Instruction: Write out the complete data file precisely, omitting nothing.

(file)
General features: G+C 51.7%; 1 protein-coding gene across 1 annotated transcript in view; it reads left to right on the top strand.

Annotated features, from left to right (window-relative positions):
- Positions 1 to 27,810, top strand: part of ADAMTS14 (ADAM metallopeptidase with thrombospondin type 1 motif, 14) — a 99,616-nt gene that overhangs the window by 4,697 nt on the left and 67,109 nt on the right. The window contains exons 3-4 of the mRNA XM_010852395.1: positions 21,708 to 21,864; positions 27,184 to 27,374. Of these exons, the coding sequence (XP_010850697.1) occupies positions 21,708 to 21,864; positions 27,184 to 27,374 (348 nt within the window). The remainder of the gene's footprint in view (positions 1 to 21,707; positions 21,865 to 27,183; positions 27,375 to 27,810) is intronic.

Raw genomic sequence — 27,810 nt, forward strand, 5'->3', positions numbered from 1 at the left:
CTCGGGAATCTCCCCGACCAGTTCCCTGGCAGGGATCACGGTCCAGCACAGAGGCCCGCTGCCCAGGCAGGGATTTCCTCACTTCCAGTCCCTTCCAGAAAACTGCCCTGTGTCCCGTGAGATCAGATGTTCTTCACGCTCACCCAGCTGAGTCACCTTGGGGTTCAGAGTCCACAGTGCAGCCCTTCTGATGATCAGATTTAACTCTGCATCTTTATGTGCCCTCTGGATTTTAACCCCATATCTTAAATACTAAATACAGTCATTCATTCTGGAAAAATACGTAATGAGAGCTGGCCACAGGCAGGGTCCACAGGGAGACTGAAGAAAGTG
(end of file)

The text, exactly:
General features: G+C 51.7%; 1 protein-coding gene across 1 annotated transcript in view; it reads left to right on the top strand.

Annotated features, from left to right (window-relative positions):
- Positions 1 to 27,810, top strand: part of ADAMTS14 (ADAM metallopeptidase with thrombospondin type 1 motif, 14) — a 99,616-nt gene that overhangs the window by 4,697 nt on the left and 67,109 nt on the right. The window contains exons 3-4 of the mRNA XM_010852395.1: positions 21,708 to 21,864; positions 27,184 to 27,374. Of these exons, the coding sequence (XP_010850697.1) occupies positions 21,708 to 21,864; positions 27,184 to 27,374 (348 nt within the window). The remainder of the gene's footprint in view (positions 1 to 21,707; positions 21,865 to 27,183; positions 27,375 to 27,810) is intronic.

Raw genomic sequence — 27,810 nt, forward strand, 5'->3', positions numbered from 1 at the left:
CTCGGGAATCTCCCCGACCAGTTCCCTGGCAGGGATCACGGTCCAGCACAGAGGCCCGCTGCCCAGGCAGGGATTTCCTCACTTCCAGTCCCTTCCAGAAAACTGCCCTGTGTCCCGTGAGATCAGATGTTCTTCACGCTCACCCAGCTGAGTCACCTTGGGGTTCAGAGTCCACAGTGCAGCCCTTCTGATGATCAGATTTAACTCTGCATCTTTATGTGCCCTCTGGATTTTAACCCCATATCTTAAATACTAAATACAGTCATTCATTCTGGAAAAATACGTAATGAGAGCTGGCCACAGGCAGGGTCCACAGGGAGACTGAAGAAAGTG